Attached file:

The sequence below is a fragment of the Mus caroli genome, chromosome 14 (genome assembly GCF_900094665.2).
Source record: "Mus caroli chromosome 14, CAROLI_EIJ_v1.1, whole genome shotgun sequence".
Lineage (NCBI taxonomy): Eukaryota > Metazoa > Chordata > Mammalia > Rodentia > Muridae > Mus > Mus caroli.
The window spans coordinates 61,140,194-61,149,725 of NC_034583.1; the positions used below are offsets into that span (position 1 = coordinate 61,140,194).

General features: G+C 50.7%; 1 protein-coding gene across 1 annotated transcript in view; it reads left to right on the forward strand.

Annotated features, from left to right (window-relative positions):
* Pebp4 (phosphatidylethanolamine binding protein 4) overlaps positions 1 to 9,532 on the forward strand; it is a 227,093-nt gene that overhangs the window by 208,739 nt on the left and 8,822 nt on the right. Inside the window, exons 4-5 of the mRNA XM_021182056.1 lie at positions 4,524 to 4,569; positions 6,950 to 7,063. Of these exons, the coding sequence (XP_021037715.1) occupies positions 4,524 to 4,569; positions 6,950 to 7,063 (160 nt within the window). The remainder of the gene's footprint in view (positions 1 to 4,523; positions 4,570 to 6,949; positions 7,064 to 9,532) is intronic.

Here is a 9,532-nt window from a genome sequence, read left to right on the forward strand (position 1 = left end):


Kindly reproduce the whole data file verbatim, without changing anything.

The sequence below is a fragment of the Mus caroli genome, chromosome 14 (genome assembly GCF_900094665.2).
Source record: "Mus caroli chromosome 14, CAROLI_EIJ_v1.1, whole genome shotgun sequence".
Lineage (NCBI taxonomy): Eukaryota > Metazoa > Chordata > Mammalia > Rodentia > Muridae > Mus > Mus caroli.
The window spans coordinates 61,140,194-61,149,725 of NC_034583.1; the positions used below are offsets into that span (position 1 = coordinate 61,140,194).

General features: G+C 50.7%; 1 protein-coding gene across 1 annotated transcript in view; it reads left to right on the forward strand.

Annotated features, from left to right (window-relative positions):
* Pebp4 (phosphatidylethanolamine binding protein 4) overlaps positions 1 to 9,532 on the forward strand; it is a 227,093-nt gene that overhangs the window by 208,739 nt on the left and 8,822 nt on the right. Inside the window, exons 4-5 of the mRNA XM_021182056.1 lie at positions 4,524 to 4,569; positions 6,950 to 7,063. Of these exons, the coding sequence (XP_021037715.1) occupies positions 4,524 to 4,569; positions 6,950 to 7,063 (160 nt within the window). The remainder of the gene's footprint in view (positions 1 to 4,523; positions 4,570 to 6,949; positions 7,064 to 9,532) is intronic.

Here is a 9,532-nt window from a genome sequence, read left to right on the forward strand (position 1 = left end):